Sunday, 25 November 2012

Jebel Shams and meeting Omanis

It's not just the overwhelming grandeur of the rocky heights that impressed us about Jebel Shams. We met lots of people there and heard (and told) colourful stories about adventures in many places.

Muneer and Majid
They were both qualified travel guides, very articulate, most kind and helpful. Both of them multi-lingual (I was very impressed by their French and English). They were "local boys", knew a lot about the area round Jebel Shams; I realized what a pity it is that we are staying for so short a time. There is much to see (David regrets, among other things, missing the turtles who lay their eggs in the sandy beaches further south in Oman.) Maybe we'll come back...

Here is Muneer with me outside the dining room at Jebel Shams.

We met some other (like us, retired) couples: one evening Pam and John, two mathematicians from Oxford (we worked out they had been up just after me) who told us some if their stories, fascinating (including a visit to Libya a while back...) and on the morning we were leaving had a long chat with Alain and Betty from Hyeres, also boat people...
I always wonder if we'll ever meet again, but it's possible...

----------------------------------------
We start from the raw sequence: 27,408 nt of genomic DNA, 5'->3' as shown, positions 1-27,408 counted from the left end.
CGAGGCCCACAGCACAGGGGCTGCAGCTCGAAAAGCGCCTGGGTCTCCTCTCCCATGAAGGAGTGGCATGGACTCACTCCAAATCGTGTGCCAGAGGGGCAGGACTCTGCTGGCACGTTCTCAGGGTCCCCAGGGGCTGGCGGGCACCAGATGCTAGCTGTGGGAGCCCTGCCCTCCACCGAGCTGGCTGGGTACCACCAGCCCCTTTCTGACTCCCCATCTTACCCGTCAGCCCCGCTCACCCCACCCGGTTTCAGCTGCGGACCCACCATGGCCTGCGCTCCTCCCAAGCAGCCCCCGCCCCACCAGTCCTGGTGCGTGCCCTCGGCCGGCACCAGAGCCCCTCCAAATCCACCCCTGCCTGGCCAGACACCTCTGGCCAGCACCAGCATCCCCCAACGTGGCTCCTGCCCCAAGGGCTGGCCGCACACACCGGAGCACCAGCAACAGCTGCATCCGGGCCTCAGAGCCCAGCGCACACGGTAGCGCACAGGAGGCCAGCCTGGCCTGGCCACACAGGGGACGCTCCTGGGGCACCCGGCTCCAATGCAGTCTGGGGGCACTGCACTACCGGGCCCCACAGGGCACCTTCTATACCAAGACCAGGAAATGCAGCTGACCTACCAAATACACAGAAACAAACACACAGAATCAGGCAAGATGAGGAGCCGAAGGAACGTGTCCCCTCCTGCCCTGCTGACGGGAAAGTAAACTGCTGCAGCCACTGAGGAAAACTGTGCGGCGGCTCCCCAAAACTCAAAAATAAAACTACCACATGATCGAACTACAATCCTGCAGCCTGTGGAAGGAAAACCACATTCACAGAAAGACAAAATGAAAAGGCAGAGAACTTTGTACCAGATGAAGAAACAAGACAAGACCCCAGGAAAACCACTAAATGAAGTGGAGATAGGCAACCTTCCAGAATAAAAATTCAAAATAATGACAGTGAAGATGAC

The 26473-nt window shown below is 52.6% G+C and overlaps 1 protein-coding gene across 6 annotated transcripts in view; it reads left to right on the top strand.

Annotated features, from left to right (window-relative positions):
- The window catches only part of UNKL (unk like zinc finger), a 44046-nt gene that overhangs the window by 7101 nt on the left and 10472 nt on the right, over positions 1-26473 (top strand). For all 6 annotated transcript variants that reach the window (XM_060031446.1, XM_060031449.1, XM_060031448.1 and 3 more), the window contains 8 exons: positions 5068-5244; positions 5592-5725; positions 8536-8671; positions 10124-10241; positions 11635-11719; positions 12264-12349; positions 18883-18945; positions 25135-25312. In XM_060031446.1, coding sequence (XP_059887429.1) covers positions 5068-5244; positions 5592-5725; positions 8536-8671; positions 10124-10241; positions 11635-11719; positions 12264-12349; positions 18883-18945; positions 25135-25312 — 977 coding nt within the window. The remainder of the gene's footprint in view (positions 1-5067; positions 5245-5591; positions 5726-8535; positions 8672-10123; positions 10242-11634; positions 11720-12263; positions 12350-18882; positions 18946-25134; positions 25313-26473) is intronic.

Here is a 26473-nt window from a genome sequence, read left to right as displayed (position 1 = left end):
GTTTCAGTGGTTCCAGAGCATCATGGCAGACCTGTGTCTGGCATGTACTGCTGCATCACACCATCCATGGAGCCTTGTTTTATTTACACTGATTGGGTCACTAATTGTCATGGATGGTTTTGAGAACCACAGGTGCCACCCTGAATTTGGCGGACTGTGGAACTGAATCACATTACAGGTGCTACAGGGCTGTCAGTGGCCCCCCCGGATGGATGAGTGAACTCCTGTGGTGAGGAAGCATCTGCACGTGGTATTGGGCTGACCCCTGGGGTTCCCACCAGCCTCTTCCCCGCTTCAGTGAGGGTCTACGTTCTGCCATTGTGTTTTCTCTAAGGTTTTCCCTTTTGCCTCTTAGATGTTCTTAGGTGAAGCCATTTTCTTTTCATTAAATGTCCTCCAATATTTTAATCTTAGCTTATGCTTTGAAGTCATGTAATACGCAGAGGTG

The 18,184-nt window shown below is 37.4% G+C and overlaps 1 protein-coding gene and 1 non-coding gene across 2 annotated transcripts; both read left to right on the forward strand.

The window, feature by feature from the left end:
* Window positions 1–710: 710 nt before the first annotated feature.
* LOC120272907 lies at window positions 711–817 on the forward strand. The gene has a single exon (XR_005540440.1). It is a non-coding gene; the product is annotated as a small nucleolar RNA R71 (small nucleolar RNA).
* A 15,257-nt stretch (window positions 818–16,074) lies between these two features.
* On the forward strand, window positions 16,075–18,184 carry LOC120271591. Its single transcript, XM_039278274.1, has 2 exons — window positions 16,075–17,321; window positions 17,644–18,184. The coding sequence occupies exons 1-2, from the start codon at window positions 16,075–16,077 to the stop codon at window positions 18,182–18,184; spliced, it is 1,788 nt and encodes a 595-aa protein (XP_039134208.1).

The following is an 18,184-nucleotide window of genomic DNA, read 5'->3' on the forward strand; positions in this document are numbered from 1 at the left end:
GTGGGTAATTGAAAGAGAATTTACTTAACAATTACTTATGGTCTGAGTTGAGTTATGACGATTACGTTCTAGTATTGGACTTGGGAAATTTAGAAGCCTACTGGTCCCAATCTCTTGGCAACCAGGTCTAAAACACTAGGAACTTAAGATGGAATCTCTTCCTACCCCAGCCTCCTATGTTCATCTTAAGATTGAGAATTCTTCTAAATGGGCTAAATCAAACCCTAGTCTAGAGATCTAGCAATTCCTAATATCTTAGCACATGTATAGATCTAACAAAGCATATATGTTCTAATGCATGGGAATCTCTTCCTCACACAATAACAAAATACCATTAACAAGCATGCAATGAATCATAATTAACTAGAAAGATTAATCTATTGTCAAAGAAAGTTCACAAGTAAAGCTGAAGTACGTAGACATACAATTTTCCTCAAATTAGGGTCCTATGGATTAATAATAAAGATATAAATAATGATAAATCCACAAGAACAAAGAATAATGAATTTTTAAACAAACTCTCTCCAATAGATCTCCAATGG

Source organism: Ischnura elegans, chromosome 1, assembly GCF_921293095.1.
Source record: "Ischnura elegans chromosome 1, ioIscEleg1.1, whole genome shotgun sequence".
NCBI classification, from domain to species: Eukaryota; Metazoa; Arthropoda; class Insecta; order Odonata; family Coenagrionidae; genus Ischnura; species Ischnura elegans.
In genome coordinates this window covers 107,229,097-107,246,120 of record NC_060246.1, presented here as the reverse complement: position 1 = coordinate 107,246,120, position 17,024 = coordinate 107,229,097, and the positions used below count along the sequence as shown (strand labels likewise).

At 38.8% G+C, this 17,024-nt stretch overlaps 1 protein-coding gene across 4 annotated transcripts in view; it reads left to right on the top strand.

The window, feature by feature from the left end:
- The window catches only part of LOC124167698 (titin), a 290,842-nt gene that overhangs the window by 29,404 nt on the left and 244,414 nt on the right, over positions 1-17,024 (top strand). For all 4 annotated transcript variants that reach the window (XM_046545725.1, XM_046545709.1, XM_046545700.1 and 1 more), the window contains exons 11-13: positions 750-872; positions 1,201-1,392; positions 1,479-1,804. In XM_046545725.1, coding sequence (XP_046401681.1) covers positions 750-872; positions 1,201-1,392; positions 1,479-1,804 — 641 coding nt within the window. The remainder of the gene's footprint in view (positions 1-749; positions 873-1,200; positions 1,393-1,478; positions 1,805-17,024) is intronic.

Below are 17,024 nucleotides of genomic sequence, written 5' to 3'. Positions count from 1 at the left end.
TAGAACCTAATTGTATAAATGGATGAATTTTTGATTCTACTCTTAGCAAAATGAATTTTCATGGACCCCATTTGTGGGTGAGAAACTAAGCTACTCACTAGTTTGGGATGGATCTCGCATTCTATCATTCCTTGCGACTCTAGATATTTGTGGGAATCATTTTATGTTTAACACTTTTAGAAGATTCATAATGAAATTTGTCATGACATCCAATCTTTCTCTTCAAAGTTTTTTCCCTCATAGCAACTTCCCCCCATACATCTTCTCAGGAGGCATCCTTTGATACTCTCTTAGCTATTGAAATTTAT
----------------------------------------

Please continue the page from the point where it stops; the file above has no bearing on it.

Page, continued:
We left around lunch time and Majid came in the car down the steep roads with us to be dropped outside his home in the wadi below.
Here he is with his house in the background. He told us his family was the Baluchi tribe, originally (long ago I gather) from Pakistan.
So we reached Nizwa, arriving several hours before the bus left for Muscat. An impressive Indian said his friend was just going to drive to Muscat and asked if we'd like to have a lift. Well, yes, we would...
We waited while they went to fetch the friend's car.
He turned out to be a young man born in Oman of Indian parents. So although he'd spent all his life in Oman, he didn't get Omani nationality. This seems the general rule in the Gulf states (like, Nathan was born in Dubai but no way could he become an Emirati).
His name is Maroof Khatri. He drove us (excellent driving!) from Nizwa to the bus staion in Muscat (near where he lived). On the way he told David (who sat beside him in the front of the car) about his schooling, his work, what it was like living in Oman, his ideas about finding a wife (we judged him to be in his late twenties) and how his mother was all alone since his father (who had smoked too much, he recounted!) had died.
A most instructive journey.
Dusk was beginning to gather as we stepped out of his car and made our way up the marble steps into the Sun City Hotel, where we'd booked for the night (all too brief, morning rise of 5 a.m. to catch the bus back to Dubai).

1 comment:

  1. Maroof's family is Indian not Pakistani. My apologies, Maroof.